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September 27, 2022

Netflix’s Neo Yokio is partly lost in its own potential

By WILL KIRSCH | September 28, 2017

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MOSES/CC BY-SA 2.0 Ezra Koenig, frontman of Vampire Weekend, created and wrote Neo Yokio.

Japanese animation is not particularly new to the American television canon. Exports have brought their talents to American networks since the 1960s and shows like Pokemon and Dragonball Z are of particular importance to many millennials.

Anime — as the genre is commonly known, although iconic directors like Hayao Miyazaki have criticized the designation — has also influenced American cartoons, shaping the figural representations of characters in shows like Avatar: The Last Airbender and Teen Titans.

Those shows that American audiences identify as being anime are often grouped according to some shared, but not universal, traits. Certain stylistic techniques and plot themes have become ubiquitous in an idealized version of an extremely broad category.

Thus people like me who know little to nothing about anime tend to have a certain image in mind when thinking about the “genre.” It is in these stereotypes that Netflix’s new series Neo Yokio finds its aesthetic.

Neo Yokio is a weird show. Ostensibly an anime, its stars are largely American and individually famous on their own. Jaden Smith voices the protagonist Kaz Kaan, who is a rich socialite-slash-exorcist in a stylized, futuristic version of New York City called “Neo Yokio.” Get it? Do you?

Smith is backed up by an impressive cast; The series features Jude Law, Steve Buscemi, Desus Nice and the Kid Mero — the brand is strong — Amandla Stenberg, Susan Sarandon, Jason Schwartzman and Stephen Fry. That’s pretty damn impressive just in terms of star power.

Additionally the show was created and written by Vampire Weekend frontman Ezra Koenig and, in one episode, features music by Dev Hynes, known to most pop-minded hipsters as Blood Orange.

The story is centered around Kaz, who has recently been dumped by his girlfriend and as a result, spends most of his time making nihilistic statements, like calling squid ink pasta, “the most melancholy pasta.”

Kaz, his friends and his enemies are all members of a stylized New York City super-elite: lots of tuxedos, knit sweaters and private-school type sporting events. On the side, Kaz is an exorcist, a designation which sets him apart from the “old money f**kboys” like his nemesis Arcangelo Corelli, voiced by Jason Schwartzman.

In terms of animation, the show was lauded by The Verge for featuring talented storyboard artists like Kazuhiro Furuhashi and Junji Nishimura. Production I.G., which animated the critically acclaimed film Ghost in the Shell, is one of the show’s producers, along with Studio Deen and MOI. Basically the stars were aligned, and the show seemed like it could be great.

Reality, however, is a cruel, cruel mistress. What attracted me to this show was Desus & Mero, of whom I have been a fan since way back when they still had the Desus vs. Mero podcast and internet show.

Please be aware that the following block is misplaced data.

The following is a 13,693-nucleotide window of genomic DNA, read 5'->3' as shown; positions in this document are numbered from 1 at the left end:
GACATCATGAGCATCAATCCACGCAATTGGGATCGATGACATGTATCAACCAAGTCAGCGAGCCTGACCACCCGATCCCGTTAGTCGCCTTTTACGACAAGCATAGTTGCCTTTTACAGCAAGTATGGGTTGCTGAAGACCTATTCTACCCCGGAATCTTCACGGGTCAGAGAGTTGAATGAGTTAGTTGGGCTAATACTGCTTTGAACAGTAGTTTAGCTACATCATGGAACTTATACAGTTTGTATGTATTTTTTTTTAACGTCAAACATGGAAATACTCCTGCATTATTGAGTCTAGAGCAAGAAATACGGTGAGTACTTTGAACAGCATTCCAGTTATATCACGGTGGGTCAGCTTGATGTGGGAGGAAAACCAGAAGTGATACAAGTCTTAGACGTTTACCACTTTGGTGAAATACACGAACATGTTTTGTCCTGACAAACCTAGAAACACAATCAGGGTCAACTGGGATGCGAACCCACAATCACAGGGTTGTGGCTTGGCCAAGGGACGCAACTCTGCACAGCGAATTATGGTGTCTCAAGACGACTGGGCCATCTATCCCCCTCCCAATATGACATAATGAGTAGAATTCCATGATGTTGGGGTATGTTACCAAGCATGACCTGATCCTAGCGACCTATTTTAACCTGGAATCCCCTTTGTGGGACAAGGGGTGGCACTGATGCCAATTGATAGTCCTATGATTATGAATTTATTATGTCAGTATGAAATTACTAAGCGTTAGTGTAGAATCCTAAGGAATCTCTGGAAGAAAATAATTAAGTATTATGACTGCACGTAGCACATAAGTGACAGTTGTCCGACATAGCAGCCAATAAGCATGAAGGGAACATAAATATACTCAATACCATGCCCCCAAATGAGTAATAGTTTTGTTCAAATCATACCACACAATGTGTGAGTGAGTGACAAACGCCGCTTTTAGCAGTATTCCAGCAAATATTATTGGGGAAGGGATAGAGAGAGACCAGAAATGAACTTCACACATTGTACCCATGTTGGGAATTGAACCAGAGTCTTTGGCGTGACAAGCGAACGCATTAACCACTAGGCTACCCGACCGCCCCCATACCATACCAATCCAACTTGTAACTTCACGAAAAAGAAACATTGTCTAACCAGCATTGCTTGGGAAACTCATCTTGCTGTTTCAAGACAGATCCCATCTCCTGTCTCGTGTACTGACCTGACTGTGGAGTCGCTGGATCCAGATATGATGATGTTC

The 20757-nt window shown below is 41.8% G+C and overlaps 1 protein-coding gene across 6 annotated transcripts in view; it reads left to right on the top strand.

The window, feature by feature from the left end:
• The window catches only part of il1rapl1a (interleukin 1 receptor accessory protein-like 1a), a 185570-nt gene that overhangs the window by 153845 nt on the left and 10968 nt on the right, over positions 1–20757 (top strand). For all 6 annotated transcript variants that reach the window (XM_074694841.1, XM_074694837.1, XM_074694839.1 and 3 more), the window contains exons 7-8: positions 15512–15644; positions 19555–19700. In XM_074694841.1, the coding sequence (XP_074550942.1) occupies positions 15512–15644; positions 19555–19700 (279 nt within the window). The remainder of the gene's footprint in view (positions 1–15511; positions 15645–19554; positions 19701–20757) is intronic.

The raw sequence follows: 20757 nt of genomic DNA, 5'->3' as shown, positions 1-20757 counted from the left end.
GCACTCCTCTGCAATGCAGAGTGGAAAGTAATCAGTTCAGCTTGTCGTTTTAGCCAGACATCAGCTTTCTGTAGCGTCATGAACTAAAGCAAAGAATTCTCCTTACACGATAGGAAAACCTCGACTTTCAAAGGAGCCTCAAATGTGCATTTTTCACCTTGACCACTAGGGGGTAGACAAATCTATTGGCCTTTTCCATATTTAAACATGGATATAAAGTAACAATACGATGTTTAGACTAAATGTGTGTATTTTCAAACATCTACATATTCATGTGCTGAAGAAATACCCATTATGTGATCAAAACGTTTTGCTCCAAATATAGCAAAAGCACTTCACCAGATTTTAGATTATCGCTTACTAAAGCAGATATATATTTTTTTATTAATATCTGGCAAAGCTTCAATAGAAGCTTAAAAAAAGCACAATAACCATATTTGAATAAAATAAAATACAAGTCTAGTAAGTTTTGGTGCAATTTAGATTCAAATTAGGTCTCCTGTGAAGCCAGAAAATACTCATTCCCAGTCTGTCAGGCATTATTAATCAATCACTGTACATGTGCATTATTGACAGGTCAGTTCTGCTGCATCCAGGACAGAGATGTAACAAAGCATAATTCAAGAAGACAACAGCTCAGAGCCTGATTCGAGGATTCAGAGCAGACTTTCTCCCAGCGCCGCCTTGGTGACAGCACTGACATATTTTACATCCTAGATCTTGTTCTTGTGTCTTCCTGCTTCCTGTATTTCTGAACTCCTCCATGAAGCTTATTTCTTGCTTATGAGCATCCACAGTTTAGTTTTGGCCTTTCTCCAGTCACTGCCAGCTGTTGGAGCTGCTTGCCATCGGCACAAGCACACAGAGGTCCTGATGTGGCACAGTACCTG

As was mentioned before, Neo Yokio plays on a lot of American stereotypes about anime: There are large robots, demons, fragmented dialogue and overt physical representations of emotion.

It’s certainly possible that the series contains references oriented towards more well-versed anime fans, but some of the tropes came off as a bit facile.

Beyond that the humor seems to be based in internet culture, which tends to be dry and deadpan, almost anti-humor. This is not a bad thing, since the show is presumably aimed at young people, most of whom arguably think memes are hilarious. Nonetheless Neo Yokio could definitely be funnier, particularly considering the cast.

The format itself is an interesting choice. There is certainly precedent for anime centered around black characters — Afro Samurai and The Boondocks being two of the more prominent.

That said, the genre has had some less than favorable depictions of black characters built around physical stereotypes, so its refreshing to see a series built around black characters.

On this subject, the show’s parody of wealth is somewhat accentuated by the casting of Desus and Mero as two wealthy Neo Yokians, Lexy and Gottlieb, due to the fact that the pair rose to fame in part due to their alternative perspectives of New York City.

A significant part of their comedy is a direct challenge to popular ideas about the city — wealth, celebrity, pretension and so on — so their roles in Neo Yokio seem to be a send-up. It is a subversion of a toxic culture of wealth by two people who have made their careers emphasizing that the slippery, pole climbing scene is not them.

Smith’s Kaz Kaan, as well as Tavi Gevinson’s Helena St. Tessero, are more hyperbolic parodies, playing upon stereotypes about the urban rich and pushing them to nearly impossible limits of ridiculousness.

I’m still a bit conflicted about this show. On the one hand there are a huge amount of valid criticisms, including a very decisive comment about transphobia in the show made by The Mary Sue, a website which approaches “geek” culture from feminist perspectives. On the other, I really like the actors, artists and creator behind this show.

Individually they are incredibly funny and talented people who have the potential to create something great. Neo Yokio is not quite there yet, but the short six episode series is hopefully more of an introduction than anything else.

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